Saxophonist Chase Baird was a 10-year-old, self-described introvert and “Lego kid” when he decided to ignore popular culture. “I opted to listen only to classical music,” he told Pasatiempo in a phone call from New York City, where he attends the Juilliard School of Music. “I rejected pop culture on principle. I wasn’t really sure about classical music. I guess I liked it on some level.” Today, steered by a desire to find his own voice, Baird is less of an elitist, appearing on stage with vocalist Matthew Morrison (Will Schuester of Glee), jazz jamming at the New York club Smalls, looking to do studio work as a pop musician, and studying classical composition. But he still has his principles.
It was also around the age of 10 that Baird, who brings a quartet to St. John’s College on Saturday, Feb. 22, picked up the saxophone. Baird was surrounded by music from an early age. His mother was a classical-music lover, his grandfather was an amateur singer, and his aunt a classical flutist. But it was his father, a trumpeter who dabbled in jazz and rock music, who set the pop-culture reactionary on a course into improvisational music. “I’d drive around with my dad, who’d play cassette tapes that he’d copied — Dexter Gordon, Dave Brubeck. He loved The Jazz Crusaders, Miles from a lot of different eras, early Coltrane. He also had newer stuff — Pat Metheny and Michael Brecker.”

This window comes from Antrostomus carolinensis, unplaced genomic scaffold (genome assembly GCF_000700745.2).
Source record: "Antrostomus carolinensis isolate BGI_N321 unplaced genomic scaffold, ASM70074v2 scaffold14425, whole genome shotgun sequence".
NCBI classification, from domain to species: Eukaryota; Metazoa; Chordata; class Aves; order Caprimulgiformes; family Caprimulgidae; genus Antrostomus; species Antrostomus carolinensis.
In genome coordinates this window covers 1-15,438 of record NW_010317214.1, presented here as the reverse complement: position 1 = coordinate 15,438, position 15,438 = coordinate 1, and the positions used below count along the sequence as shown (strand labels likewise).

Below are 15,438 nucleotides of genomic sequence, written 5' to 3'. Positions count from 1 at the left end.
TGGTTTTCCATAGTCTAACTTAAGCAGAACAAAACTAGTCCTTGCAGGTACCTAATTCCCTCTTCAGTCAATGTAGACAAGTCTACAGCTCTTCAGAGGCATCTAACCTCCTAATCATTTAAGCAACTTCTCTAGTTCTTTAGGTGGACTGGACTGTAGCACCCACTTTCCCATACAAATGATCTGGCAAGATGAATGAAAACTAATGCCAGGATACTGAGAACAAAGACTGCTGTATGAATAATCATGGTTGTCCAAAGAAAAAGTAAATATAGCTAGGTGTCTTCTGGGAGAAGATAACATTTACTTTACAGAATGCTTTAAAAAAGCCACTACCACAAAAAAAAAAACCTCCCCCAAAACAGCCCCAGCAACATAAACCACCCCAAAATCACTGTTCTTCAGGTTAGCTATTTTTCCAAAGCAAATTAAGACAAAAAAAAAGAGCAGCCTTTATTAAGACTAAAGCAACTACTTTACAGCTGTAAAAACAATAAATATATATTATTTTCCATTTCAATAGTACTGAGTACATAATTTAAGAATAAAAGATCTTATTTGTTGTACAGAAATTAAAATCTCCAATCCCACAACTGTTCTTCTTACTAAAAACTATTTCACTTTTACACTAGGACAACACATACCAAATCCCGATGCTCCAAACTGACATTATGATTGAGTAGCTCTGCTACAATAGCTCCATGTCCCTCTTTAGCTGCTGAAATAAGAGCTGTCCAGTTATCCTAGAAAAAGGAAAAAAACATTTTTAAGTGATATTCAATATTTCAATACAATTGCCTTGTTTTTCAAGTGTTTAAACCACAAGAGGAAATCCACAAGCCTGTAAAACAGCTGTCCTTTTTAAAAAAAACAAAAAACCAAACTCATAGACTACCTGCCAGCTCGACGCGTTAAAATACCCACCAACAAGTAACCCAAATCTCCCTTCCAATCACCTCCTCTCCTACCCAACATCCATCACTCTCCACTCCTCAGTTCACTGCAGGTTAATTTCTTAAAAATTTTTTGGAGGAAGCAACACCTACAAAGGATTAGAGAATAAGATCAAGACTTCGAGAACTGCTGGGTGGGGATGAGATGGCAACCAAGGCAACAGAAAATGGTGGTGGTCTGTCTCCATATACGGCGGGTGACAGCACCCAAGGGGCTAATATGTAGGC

The first saxophonist Baird heard was the Argentine Gato Barbieri. Barbieri was known for his impassioned work on the soundtrack of Last Tango In Paris as well as a series of crossover recordings done in the 1970s. “He was so unbelievably sensual and coming from so open a place,” Baird said. “It was just the kind of music that I was starved for, something coming from a spiritual level. I loved him because his sound was so pure and piercing and clear.” But his discovery of Michael Brecker really got him engaged. “My dad had [Brecker’s 1990 GRP recording] Now You See It … (Now You Don’t), and I remember distinctly telling him that I like everything Michael Brecker does. He was the only artist I felt that way about. Even when I was listening to Gato’s albums there were tracks I would skip. But Brecker’s albums I listened to straight through.” Baird said the tunes that attracted him weren’t necessarily the aggressive, Coltranesque sound that Brecker was known for when he emerged as a bandleader in the 1980s. “People thought of Brecker as this shredder virtuoso playing fusion music. I loved his ballad playing, the way those albums were produced, the interaction of the band, the aesthetic of it. I didn’t listen to [the earlier jazz-fusion projects] Steps Ahead and the Brecker Brothers. I liked that late ’80s period, which is more acoustic and has that great balance between jazz and modern sounds.”